Melisa Mendoza Vasquez*
Middle East has been having hard times since the 2011 Revolutions started and quickly shook many of the regimes which are thought to be very strong. People's movements showed that the strong security apparatus of the authoritarian countries in the region in fact is not that stable.
However, this fact did not stand as a guarantor for a new era which is based on rule of law, justice and equality. Majority of the countries which experienced the Arab upheavals faced strong counter- revolutionary resistance mainly supported by political elite, religious or tribal leaders and military force. Although every Arab Spring country demonstrates a unique case; the content, actors, dynamics and the scope of the counter- revolution actions vary greatly, it is reasonable to claim that all countries crushed into strong remnants of old regimes. Countries such as Algeria, Jordan, Morocco and Yemen avoided mass losses with early attempts by the governments to calm the tension through some political, social and economic reforms. In Syria, however, the counter- revolution reactions turned into a complex picture of state violence and resistance which reached an extreme level of bloodshed. In Egypt, we watched a long duello between the pro and against actors of change and stability.
Although there is still hope for future democracy attempts and achievements in these countries, most likely real political, economic and social change in the region will be possible in the distant future through a long process. The security apparatus which seemed weak in the first place, actually proved to be determined enough to protect the authority of many of the countries against demands of change. Deeply rooted traditional political culture greatly supports the existence of counter- revolutionary forces and survival of the old regimes.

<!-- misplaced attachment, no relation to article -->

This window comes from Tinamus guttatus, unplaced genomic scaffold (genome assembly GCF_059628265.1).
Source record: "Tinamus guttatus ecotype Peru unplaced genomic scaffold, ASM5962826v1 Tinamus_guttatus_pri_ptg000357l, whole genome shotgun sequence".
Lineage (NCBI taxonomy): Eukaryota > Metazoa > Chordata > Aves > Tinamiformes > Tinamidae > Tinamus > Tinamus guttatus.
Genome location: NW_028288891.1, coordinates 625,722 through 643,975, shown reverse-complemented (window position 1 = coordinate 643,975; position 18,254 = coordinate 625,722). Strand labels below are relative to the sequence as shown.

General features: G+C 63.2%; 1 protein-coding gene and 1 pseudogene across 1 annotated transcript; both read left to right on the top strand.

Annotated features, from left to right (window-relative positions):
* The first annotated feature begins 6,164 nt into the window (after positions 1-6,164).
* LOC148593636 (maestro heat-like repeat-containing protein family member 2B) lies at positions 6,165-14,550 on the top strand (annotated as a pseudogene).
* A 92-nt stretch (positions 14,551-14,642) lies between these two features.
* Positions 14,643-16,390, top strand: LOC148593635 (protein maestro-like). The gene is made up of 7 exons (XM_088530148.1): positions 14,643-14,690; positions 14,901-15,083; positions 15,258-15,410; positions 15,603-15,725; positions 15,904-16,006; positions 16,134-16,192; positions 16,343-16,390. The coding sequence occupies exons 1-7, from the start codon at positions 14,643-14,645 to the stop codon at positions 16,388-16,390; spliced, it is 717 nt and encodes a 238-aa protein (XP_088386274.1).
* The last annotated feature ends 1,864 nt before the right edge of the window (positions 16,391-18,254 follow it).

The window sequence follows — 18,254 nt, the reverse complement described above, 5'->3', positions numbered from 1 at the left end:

While these ideas are worth thinking on, there remains a crucial question which many people ask; 'What is the future of the Middle East?' In the wake of major uprisings and protests, violent clashes, political and economic turmoil, legitimacy crisis, promises, hopes, democratic desires, backlashes and everything, what is to come to the region? Unfortunately the recent picture is not a shiny one and is not promising a calm weather either. What is the future for Syrians who live in the middle of a war for years now and ruled by re-elected Asad? What is the future of Egyptians who live in a society which there is no trust to the justice system and ruled by a strong actor of military guardianship? What is the future of Iraqis and Kurds who both fight against ISIS and have an internal conflict with each other? What is the future of Palestinians and Israelis who deepen their anger and animosity against each other every single day? These are only few questions among dozens which are not easy to answer but crucial both for the present and the future. All the answers are bits of a puzzle which constitute a whole image of the region, hopefully a flowery one.
*Research Assistant at POMEAS